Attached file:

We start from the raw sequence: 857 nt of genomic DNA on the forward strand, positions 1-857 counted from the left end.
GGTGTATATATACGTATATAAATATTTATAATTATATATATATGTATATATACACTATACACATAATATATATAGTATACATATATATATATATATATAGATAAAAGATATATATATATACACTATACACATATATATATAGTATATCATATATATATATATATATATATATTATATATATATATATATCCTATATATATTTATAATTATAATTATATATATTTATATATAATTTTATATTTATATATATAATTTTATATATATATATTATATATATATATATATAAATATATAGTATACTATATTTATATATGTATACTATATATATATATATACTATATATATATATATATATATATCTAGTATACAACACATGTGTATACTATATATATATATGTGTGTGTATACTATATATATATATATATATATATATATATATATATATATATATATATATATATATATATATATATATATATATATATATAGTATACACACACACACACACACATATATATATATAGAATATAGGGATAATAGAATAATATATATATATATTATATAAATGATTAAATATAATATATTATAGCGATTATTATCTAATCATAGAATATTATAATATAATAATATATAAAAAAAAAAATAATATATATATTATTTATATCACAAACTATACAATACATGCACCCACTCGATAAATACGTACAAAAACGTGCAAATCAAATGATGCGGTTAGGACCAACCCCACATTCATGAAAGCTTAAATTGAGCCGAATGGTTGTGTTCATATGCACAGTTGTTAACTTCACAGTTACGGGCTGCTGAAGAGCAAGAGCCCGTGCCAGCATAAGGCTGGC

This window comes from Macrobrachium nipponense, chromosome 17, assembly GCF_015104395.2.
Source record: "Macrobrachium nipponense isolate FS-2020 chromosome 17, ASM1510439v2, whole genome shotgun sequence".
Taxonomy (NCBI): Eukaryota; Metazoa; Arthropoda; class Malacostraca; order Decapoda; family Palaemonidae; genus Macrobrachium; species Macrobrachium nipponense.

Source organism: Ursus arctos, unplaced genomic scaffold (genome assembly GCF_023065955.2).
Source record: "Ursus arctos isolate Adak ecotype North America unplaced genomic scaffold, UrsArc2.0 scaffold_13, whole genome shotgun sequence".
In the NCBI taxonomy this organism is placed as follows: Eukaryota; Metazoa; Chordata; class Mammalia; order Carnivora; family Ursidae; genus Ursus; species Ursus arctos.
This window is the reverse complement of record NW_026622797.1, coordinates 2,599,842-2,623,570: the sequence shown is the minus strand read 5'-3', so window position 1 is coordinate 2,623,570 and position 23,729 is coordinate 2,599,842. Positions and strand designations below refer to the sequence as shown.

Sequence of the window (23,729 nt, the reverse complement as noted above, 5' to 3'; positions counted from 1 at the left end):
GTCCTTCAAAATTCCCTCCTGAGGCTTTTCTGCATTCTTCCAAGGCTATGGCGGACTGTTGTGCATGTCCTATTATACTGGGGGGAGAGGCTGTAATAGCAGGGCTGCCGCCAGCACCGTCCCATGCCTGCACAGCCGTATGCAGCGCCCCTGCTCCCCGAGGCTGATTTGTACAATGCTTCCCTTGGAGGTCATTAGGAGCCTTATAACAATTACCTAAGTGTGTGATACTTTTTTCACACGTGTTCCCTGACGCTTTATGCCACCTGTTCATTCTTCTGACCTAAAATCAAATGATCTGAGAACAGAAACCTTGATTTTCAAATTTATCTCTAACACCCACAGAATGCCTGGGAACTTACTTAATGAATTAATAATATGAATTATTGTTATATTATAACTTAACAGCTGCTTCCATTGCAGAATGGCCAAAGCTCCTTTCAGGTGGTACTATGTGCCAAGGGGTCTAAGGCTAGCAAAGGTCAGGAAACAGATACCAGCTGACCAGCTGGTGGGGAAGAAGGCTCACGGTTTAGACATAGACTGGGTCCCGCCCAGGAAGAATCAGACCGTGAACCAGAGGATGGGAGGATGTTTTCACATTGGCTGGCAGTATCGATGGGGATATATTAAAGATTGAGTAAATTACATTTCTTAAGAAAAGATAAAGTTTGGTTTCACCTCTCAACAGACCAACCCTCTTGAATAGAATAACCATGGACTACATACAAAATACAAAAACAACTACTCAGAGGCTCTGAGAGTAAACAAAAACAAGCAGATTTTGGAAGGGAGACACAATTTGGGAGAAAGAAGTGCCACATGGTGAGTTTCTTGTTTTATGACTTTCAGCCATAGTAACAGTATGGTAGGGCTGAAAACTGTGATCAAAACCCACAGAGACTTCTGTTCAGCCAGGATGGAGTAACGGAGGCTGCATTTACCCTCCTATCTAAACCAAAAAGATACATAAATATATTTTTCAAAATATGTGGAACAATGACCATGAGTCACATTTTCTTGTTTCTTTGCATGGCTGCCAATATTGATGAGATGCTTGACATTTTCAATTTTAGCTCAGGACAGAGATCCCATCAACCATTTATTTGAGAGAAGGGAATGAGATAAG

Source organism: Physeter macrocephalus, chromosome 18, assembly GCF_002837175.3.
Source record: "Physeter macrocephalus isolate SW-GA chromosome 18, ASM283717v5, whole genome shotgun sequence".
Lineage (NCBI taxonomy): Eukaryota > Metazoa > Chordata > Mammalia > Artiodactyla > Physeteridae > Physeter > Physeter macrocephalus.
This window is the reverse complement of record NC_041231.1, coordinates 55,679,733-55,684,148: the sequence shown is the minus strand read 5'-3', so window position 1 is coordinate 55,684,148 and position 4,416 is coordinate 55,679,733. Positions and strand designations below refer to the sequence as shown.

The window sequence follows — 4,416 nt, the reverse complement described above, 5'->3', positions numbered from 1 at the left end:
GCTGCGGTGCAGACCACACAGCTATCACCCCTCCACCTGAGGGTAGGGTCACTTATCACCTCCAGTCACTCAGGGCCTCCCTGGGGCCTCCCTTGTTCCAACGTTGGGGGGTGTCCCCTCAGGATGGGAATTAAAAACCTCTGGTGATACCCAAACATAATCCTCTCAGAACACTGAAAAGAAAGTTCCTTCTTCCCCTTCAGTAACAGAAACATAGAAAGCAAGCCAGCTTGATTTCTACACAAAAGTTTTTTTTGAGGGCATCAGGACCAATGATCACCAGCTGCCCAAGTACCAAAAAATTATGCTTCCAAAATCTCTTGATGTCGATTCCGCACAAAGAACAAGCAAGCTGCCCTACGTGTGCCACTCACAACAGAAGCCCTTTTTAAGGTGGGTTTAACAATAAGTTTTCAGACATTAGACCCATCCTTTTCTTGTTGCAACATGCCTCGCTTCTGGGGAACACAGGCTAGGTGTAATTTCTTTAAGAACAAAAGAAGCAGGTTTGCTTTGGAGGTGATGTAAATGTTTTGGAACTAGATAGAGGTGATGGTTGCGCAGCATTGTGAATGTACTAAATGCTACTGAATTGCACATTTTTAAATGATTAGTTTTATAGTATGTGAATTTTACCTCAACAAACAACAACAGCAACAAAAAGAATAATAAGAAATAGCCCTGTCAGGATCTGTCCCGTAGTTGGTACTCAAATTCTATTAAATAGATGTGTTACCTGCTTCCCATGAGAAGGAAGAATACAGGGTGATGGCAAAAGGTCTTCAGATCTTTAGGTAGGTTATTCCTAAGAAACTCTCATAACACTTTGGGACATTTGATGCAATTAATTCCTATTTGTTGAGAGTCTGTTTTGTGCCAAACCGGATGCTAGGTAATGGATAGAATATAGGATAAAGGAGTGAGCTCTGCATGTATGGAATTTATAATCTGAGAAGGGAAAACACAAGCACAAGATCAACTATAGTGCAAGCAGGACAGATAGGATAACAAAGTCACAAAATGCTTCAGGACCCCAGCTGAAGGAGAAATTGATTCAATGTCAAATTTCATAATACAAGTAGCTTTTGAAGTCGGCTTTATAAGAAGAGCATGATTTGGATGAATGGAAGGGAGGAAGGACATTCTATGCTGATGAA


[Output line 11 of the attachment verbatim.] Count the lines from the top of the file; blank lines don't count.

GTCCTTCAAAATTCCCTCCTGAGGCTTTTCTGCATTCTTCCAAGGCTATGGCGGACTGTTGTGCATGTCCTATTATACTGGGGGGAGAGGCTGTAATAGCAGGGCTGCCGCCAGCACCGTCCCATGCCTGCACAGCCGTATGCAGCGCCCCTGCTCCCCGAGGCTGATTTGTACAATGCTTCCCTTGGAGGTCATTAGGAGCCTTATAACAATTACCTAAGTGTGTGATACTTTTTTCACACGTGTTCCCTGACGCTTTATGCCACCTGTTCATTCTTCTGACCTAAAATCAAATGATCTGAGAACAGAAACCTTGATTTTCAAATTTATCTCTAACACCCACAGAATGCCTGGGAACTTACTTAATGAATTAATAATATGAATTATTGTTATATTATAACTTAACAGCTGCTTCCATTGCAGAATGGCCAAAGCTCCTTTCAGGTGGTACTATGTGCCAAGGGGTCTAAGGCTAGCAAAGGTCAGGAAACAGATACCAGCTGACCAGCTGGTGGGGAAGAAGGCTCACGGTTTAGACATAGACTGGGTCCCGCCCAGGAAGAATCAGACCGTGAACCAGAGGATGGGAGGATGTTTTCACATTGGCTGGCAGTATCGATGGGGATATATTAAAGATTGAGTAAATTACATTTCTTAAGAAAAGATAAAGTTTGGTTTCACCTCTCAACAGACCAACCCTCTTGAATAGAATAACCATGGACTACATACAAAATACAAAAACAACTACTCAGAGGCTCTGAGAGTAAACAAAAACAAGCAGATTTTGGAAGGGAGACACAATTTGGGAGAAAGAAGTGCCACATGGTGAGTTTCTTGTTTTATGACTTTCAGCCATAGTAACAGTATGGTAGGGCTGAAAACTGTGATCAAAACCCACAGAGACTTCTGTTCAGCCAGGATGGAGTAACGGAGGCTGCATTTACCCTCCTATCTAAACCAAAAAGATACATAAATATATTTTTCAAAATATGTGGAACAATGACCATGAGTCACATTTTCTTGTTTCTTTGCATGGCTGCCAATATTGATGAGATGCTTGACATTTTCAATTTTAGCTCAGGACAGAGATCCCATCAACCATTTATTTGAGAGAAGGGAATGAGATAAG